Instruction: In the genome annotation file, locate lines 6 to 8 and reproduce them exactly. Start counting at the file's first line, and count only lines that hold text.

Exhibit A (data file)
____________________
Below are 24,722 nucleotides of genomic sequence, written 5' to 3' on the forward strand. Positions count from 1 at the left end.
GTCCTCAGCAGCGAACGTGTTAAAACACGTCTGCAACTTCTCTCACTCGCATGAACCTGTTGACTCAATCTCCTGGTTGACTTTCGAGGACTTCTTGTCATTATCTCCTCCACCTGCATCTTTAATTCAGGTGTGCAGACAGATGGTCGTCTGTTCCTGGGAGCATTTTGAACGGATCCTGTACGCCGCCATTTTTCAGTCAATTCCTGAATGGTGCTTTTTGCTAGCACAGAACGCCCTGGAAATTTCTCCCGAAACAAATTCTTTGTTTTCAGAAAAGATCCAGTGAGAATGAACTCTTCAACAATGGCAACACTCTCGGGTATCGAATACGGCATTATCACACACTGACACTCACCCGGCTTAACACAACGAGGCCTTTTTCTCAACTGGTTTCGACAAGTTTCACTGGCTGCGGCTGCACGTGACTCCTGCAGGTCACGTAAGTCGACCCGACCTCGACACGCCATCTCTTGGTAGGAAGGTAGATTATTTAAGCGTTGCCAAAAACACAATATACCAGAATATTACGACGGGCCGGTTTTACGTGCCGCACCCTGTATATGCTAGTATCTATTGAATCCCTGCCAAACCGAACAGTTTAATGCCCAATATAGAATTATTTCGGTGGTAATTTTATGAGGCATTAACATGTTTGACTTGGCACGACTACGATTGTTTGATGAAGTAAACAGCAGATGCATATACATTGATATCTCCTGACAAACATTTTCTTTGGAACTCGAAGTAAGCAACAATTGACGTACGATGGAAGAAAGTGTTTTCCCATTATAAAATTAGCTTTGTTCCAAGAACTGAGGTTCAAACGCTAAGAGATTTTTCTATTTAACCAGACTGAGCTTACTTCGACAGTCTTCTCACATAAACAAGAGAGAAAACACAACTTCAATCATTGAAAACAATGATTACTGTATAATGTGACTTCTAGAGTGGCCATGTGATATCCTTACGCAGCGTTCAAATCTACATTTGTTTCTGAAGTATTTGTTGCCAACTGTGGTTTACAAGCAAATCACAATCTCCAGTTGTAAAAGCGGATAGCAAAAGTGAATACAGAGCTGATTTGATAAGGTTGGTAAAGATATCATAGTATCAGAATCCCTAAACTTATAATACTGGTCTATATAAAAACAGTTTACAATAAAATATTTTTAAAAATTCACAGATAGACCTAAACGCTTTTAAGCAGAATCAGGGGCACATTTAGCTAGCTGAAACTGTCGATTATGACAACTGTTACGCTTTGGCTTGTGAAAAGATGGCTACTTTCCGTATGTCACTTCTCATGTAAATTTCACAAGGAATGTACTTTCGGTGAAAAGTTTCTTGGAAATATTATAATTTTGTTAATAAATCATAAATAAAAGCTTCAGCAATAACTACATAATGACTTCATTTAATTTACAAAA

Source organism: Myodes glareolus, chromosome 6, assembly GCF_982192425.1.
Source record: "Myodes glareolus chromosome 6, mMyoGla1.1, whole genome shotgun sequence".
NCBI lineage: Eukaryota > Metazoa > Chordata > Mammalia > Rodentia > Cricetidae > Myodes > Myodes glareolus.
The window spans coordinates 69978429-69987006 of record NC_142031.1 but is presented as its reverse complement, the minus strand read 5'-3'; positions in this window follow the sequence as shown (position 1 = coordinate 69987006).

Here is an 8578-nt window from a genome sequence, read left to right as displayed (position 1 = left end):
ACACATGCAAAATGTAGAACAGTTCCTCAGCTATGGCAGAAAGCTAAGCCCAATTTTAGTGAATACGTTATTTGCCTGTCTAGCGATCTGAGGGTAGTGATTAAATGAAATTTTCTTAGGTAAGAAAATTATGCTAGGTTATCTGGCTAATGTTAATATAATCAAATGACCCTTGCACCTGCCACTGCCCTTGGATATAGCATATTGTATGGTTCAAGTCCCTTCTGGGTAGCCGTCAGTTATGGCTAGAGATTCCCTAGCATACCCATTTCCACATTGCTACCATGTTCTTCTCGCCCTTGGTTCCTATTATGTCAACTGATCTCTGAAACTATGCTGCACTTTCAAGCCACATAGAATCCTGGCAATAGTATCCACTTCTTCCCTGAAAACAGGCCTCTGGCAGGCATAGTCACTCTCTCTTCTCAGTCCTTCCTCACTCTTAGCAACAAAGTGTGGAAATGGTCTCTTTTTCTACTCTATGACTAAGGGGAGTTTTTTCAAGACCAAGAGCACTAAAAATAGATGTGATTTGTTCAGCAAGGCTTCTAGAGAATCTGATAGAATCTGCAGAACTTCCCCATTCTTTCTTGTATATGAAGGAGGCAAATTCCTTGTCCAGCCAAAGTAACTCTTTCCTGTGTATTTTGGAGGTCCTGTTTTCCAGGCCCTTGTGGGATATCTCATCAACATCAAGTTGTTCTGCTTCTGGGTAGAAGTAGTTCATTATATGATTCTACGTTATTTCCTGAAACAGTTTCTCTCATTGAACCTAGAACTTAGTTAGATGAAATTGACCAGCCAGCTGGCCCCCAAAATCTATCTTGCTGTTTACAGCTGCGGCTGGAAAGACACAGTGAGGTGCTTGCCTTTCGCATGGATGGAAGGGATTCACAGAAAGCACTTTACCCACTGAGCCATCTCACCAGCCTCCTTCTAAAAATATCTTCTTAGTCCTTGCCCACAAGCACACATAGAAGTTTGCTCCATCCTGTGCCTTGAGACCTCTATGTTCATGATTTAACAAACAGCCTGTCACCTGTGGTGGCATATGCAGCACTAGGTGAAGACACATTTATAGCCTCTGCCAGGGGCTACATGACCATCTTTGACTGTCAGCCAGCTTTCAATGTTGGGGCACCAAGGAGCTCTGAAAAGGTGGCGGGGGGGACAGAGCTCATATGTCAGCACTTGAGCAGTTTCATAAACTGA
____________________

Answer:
The window spans coordinates 69978429-69987006 of record NC_142031.1 but is presented as its reverse complement, the minus strand read 5'-3'; positions in this window follow the sequence as shown (position 1 = coordinate 69987006).

Here is an 8578-nt window from a genome sequence, read left to right as displayed (position 1 = left end):
ACACATGCAAAATGTAGAACAGTTCCTCAGCTATGGCAGAAAGCTAAGCCCAATTTTAGTGAATACGTTATTTGCCTGTCTAGCGATCTGAGGGTAGTGATTAAATGAAATTTTCTTAGGTAAGAAAATTATGCTAGGTTATCTGGCTAATGTTAATATAATCAAATGACCCTTGCACCTGCCACTGCCCTTGGATATAGCATATTGTATGGTTCAAGTCCCTTCTGGGTAGCCGTCAGTTATGGCTAGAGATTCCCTAGCATACCCATTTCCACATTGCTACCATGTTCTTCTCGCCCTTGGTTCCTATTATGTCAACTGATCTCTGAAACTATGCTGCACTTTCAAGCCACATAGAATCCTGGCAATAGTATCCACTTCTTCCCTGAAAACAGGCCTCTGGCAGGCATAGTCACTCTCTCTTCTCAGTCCTTCCTCACTCTTAGCAACAAAGTGTGGAAATGGTCTCTTTTTCTACTCTATGACTAAGGGGAGTTTTTTCAAGACCAAGAGCACTAAAAATAGATGTGATTTGTTCAGCAAGGCTTCTAGAGAATCTGATAGAATCTGCAGAACTTCCCCATTCTTTCTTGTATATGAAGGAGGCAAATTCCTTGTCCAGCCAAAGTAACTCTTTCCTGTGTATTTTGGAGGTCCTGTTTTCCAGGCCCTTGTGGGATATCTCATCAACATCAAGTTGTTCTGCTTCTGGGTAGAAGTAGTTCATTATATGATTCTACGTTATTTCCTGAAACAGTTTCTCTCATTGAACCTAGAACTTAGTTAGATGAAATTGACCAGCCAGCTGGCCCCCAAAATCTATCTTGCTGTTTACAGCTGCGGCTGGAAAGACACAGTGAGGTGCTTGCCTTTCGCATGGATGGAAGGGATTCACAGAAAGCACTTTACCCACTGAGCCATCTCACCAGCCTCCTTCTAAAAATATCTTCTTAGTCCTTGCCCACAAGCACACATAGAAGTTTGCTCCATCCTGTGCCTTGAGACCTCTATGTTCATGATTTAACAAACAGCCTGTCACCTGTGGTGGCATATGCAGCACTAGGTGAAGACACATTTATAGCCTCTGCCAGGGGCTACATGACCATCTTTGACTGTCAGCCAGCTTTCAATGTTGGGGCACCAAGGAGCTCTGAAAAGGTGGCGGGGGGGACAGAGCTCATATGTCAGCACTTGAGCAGTTTCATAAACTGA